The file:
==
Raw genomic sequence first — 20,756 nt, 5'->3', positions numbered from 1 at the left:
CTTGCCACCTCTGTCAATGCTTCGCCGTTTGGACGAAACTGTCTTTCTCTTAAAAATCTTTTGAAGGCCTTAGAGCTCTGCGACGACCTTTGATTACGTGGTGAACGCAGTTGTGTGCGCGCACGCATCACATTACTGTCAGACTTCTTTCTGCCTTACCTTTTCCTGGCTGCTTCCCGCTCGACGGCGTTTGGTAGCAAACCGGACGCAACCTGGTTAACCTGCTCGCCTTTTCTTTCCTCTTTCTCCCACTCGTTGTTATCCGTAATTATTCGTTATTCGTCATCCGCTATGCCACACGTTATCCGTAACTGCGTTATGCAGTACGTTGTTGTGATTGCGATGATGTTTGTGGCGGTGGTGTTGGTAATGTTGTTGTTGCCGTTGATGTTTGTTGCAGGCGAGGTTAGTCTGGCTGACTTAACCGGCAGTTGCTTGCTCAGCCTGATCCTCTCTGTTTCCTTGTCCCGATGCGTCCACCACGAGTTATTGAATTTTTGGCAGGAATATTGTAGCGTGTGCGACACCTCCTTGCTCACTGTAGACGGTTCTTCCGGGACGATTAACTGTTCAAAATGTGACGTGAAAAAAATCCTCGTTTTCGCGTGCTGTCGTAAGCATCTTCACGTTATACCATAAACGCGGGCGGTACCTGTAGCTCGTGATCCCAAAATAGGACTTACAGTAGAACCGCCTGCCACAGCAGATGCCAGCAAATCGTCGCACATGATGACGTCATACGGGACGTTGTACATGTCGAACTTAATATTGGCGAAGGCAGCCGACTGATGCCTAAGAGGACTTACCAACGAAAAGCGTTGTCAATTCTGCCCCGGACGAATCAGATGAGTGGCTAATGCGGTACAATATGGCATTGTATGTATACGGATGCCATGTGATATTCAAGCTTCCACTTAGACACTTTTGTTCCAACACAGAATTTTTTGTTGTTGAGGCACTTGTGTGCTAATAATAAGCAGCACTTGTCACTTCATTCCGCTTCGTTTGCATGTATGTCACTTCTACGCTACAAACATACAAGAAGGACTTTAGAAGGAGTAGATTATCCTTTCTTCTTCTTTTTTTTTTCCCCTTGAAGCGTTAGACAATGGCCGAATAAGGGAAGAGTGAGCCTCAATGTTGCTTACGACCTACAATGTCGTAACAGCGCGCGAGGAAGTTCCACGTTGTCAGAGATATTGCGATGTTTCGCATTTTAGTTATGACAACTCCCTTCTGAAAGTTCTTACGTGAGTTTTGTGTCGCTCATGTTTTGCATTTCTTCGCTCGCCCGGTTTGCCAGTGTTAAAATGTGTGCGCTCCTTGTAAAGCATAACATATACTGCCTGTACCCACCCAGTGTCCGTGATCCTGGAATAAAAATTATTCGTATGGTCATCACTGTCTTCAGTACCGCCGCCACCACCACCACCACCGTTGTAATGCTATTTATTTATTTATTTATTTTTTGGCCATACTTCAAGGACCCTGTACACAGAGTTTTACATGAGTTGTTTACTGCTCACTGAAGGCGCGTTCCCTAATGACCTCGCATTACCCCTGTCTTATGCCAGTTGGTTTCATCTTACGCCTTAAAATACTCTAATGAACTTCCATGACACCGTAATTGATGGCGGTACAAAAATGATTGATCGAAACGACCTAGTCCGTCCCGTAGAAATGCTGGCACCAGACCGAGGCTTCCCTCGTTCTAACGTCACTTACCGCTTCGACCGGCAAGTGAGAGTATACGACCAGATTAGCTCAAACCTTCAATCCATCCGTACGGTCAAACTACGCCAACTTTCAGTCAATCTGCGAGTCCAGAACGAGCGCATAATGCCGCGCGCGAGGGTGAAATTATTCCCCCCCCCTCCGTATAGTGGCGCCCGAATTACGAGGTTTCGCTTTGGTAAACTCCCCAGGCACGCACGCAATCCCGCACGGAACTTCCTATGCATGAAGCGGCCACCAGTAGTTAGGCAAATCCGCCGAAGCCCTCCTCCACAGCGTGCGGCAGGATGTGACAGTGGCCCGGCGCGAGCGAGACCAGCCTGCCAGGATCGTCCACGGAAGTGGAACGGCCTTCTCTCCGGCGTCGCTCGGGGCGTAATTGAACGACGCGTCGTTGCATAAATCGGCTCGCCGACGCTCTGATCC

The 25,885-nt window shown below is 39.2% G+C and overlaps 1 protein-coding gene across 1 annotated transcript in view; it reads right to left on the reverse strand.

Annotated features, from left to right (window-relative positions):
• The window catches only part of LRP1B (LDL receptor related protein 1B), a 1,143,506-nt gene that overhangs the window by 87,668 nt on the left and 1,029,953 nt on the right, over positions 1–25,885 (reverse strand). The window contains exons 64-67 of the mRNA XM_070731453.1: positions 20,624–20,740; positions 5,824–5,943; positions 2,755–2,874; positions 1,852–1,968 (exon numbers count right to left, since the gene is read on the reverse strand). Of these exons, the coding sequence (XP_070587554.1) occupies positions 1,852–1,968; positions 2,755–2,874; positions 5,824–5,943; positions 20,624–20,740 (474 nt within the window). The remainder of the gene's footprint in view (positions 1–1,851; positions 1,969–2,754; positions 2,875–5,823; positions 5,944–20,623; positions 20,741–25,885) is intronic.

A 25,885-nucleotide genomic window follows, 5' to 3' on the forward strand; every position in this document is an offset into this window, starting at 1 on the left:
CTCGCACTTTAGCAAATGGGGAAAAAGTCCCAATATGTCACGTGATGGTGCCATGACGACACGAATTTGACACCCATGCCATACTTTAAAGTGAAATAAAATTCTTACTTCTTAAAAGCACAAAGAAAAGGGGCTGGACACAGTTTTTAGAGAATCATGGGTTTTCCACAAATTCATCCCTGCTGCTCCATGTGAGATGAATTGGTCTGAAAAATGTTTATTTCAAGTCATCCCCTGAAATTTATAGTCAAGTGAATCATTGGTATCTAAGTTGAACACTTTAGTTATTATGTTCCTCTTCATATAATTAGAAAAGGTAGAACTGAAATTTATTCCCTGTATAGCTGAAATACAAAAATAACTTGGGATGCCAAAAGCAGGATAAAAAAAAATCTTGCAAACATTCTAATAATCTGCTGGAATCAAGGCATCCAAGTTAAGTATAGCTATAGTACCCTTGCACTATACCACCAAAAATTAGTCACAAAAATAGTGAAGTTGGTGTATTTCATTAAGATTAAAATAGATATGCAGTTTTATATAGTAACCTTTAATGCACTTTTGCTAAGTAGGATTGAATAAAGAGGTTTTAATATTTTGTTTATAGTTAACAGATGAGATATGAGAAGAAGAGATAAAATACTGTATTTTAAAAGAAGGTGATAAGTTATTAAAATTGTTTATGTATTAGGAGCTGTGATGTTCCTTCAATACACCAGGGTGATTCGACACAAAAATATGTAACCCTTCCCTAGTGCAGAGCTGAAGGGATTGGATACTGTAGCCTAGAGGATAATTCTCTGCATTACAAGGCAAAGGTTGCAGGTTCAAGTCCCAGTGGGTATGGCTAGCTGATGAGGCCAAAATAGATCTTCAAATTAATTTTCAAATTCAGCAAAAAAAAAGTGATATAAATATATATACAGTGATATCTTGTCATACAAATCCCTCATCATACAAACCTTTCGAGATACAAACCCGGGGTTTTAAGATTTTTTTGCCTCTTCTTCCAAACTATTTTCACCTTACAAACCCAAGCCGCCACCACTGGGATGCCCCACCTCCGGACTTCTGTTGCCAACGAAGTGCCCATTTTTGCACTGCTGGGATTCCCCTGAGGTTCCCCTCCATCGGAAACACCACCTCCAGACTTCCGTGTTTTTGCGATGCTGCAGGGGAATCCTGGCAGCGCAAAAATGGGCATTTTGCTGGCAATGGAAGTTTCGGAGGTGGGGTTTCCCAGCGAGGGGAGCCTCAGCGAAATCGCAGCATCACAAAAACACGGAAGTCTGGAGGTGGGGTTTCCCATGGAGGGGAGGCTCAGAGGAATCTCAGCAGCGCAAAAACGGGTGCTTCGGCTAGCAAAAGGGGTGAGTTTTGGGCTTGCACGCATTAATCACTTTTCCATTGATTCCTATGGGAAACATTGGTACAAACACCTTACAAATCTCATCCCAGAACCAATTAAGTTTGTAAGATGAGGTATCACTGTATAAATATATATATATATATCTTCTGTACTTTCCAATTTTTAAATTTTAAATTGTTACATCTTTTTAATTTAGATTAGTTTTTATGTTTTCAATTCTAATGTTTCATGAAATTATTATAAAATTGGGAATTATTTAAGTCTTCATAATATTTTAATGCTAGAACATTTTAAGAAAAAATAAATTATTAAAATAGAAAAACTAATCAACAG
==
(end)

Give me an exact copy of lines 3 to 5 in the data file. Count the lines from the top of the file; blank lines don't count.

The 25,885-nt window shown below is 39.2% G+C and overlaps 1 protein-coding gene across 1 annotated transcript in view; it reads right to left on the reverse strand.

Annotated features, from left to right (window-relative positions):
• The window catches only part of LRP1B (LDL receptor related protein 1B), a 1,143,506-nt gene that overhangs the window by 87,668 nt on the left and 1,029,953 nt on the right, over positions 1–25,885 (reverse strand). The window contains exons 64-67 of the mRNA XM_070731453.1: positions 20,624–20,740; positions 5,824–5,943; positions 2,755–2,874; positions 1,852–1,968 (exon numbers count right to left, since the gene is read on the reverse strand). Of these exons, the coding sequence (XP_070587554.1) occupies positions 1,852–1,968; positions 2,755–2,874; positions 5,824–5,943; positions 20,624–20,740 (474 nt within the window). The remainder of the gene's footprint in view (positions 1–1,851; positions 1,969–2,754; positions 2,875–5,823; positions 5,944–20,623; positions 20,741–25,885) is intronic.